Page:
Once I made the decision to pursue my new career as a mental performance coach, I then started the wrong way down the one-way street of life. I felt relief. I felt joy. I felt optimistic. I felt excitement. I was finally pursuing the career that I so carefully curated over the past three years or so. I was happy to wake up every day as I was building toward something that truly mattered to me. However, I noticed that these positive feelings about my work and my life were very different than many of the other people around me. For many people, work seems to be a chore at best, a means to an end, and way to pass the time until the weekend comes. I have grown to wince when I hear the phrase “TGIF” that my wife is so fond of using. For me, it was “thank God it’s today.” I was grateful every day. I no longer looked forward to weekends. I looked for to the day staring me in the face. I worked at nights. I worked whenever the opportunity presented itself – nights, weekends, during travel. I took my kids to school and coached their sport teams. I went to the gym during the day. Everything that I did was in service of my goal to establish a career and a business dedicated to helping others reach their potential. I wasn’t complaining about my boss. I wasn’t complaining about my raise or bonus. I was thrilled to have the opportunity to build something new from scratch. And for that, I truly felt like an outlier.
Nearly three years after leaving my old life, I am on the verge of finishing my master’s degree, building my business, and serving others in the capacity that I have envisioned for so long. I have invested a great deal of energy, time, and money in getting to this point. Not having a full-time income is much significantly more stressful today than it was almost three years ago. Further, my enthusiasm for finishing my educational requirements has waned a bit because I am champing at the bit to work on a full-time basis. However, I still wake up every single day excited about what I am preparing to do whether it’s work with college athletes, generate new sales opportunities in my independent consulting hustle, or going to the gym working on my fitness. I have an immense amount of gratitude for the opportunities that I have created for myself. Calling my own shots is probably the thing that makes me most happy. You might say that I am intrinsically motivated to build my life on a daily basis. My choices and actions are largely autonomous and after three years I feel more than competent in my ability to be successful in my endeavors. Self-Determination Theory suggests that individuals that experience autonomy, competence, and relatedness while performing any action are likely to experience self-generated motivation that leads to well-being (Ryan & Deci, 2000). I am living proof that this theory has merit.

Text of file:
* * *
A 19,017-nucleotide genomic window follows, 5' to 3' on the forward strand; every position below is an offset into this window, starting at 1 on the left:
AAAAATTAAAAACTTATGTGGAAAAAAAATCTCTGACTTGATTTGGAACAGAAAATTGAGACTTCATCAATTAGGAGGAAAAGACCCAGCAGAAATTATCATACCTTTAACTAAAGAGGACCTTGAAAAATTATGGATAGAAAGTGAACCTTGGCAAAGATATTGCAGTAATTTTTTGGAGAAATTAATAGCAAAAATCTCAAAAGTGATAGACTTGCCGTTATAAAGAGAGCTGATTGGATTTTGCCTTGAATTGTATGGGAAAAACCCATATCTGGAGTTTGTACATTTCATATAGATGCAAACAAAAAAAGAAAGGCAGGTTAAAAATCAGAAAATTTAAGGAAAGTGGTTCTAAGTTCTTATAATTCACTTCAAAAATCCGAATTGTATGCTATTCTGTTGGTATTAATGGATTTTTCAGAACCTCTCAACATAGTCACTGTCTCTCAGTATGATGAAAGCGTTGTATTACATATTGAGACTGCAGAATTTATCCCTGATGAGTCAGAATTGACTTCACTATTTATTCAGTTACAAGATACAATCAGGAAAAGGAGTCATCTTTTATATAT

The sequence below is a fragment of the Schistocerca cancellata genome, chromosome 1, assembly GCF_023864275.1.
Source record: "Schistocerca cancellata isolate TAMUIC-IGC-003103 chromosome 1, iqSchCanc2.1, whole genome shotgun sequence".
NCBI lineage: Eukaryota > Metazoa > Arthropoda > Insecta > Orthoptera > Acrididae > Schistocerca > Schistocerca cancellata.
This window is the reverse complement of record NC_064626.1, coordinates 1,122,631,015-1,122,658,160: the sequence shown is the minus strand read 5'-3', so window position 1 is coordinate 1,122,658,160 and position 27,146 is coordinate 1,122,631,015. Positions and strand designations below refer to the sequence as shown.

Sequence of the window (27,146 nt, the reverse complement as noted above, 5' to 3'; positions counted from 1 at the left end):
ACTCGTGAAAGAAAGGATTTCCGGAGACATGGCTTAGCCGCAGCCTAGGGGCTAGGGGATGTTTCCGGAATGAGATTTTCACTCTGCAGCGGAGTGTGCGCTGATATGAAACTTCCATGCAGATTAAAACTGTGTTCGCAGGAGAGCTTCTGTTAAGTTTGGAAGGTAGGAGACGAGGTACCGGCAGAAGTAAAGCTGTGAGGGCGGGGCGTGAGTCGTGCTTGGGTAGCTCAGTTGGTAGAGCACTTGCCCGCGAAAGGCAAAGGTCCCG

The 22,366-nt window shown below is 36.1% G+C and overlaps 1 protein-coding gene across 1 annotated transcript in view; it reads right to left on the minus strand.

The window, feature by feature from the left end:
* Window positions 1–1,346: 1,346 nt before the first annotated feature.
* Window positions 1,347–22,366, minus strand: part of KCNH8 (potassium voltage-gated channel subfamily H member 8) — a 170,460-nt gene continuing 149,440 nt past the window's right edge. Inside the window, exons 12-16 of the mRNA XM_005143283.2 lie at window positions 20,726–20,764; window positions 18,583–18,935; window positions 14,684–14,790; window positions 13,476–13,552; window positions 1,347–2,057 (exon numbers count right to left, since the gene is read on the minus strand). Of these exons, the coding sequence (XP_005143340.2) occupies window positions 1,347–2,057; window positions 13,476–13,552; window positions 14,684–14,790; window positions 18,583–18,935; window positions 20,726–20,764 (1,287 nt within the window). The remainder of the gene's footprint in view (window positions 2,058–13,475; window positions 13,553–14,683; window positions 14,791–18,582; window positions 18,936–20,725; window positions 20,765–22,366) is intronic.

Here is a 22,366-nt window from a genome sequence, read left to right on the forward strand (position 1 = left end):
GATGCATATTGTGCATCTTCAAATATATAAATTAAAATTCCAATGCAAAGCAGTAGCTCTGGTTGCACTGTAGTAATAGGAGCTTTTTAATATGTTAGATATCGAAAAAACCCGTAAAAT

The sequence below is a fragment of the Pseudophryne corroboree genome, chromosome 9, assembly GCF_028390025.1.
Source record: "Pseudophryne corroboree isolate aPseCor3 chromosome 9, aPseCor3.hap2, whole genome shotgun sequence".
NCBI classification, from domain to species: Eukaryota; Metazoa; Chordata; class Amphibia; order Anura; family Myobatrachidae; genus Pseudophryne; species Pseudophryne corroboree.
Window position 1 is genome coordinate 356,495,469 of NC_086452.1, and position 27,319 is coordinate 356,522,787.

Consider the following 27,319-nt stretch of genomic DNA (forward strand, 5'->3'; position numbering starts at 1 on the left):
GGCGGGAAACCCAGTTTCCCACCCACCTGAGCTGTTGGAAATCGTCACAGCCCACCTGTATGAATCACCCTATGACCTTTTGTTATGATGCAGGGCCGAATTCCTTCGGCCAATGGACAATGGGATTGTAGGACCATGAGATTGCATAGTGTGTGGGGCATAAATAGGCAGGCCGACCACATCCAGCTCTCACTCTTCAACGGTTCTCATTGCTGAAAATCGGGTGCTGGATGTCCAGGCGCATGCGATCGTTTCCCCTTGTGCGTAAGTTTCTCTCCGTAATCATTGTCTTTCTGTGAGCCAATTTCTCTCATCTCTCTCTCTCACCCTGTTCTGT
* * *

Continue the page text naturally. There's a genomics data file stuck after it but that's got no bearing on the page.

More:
I consider myself to be a very observant person. I am fairly attuned to what others around me say and do. I consistently hear people say things like, “TGIF” or “I can’t believe it’s only Wednesday” or “I’d rather be anywhere than at work today.” Similarly, when I am traveling to Manhattan, I consistently see people that look like they are walking the plank of life similar to the way I did over three years ago. Witnessing these things makes me sad because I know that change is possible. I am living proof of it. However, I also know first-hand that it is extremely difficult to do an about-face and take on the oncoming traffic of life, so I am acutely aware of not judging others. Change requires a great deal of planning. Change requires a great deal of courage. And unfortunately, change requires a great deal of pain (at least for me it does). I hope to help others make that U-turn into oncoming traffic when the pain finally becomes too great to endure.
Ryan, R.M., & Deci, E.L. (2000). Self-determination theory and the facilitation of intrinsic motivation, social development, and well-being. American Psychologist, 55(1), 68-78.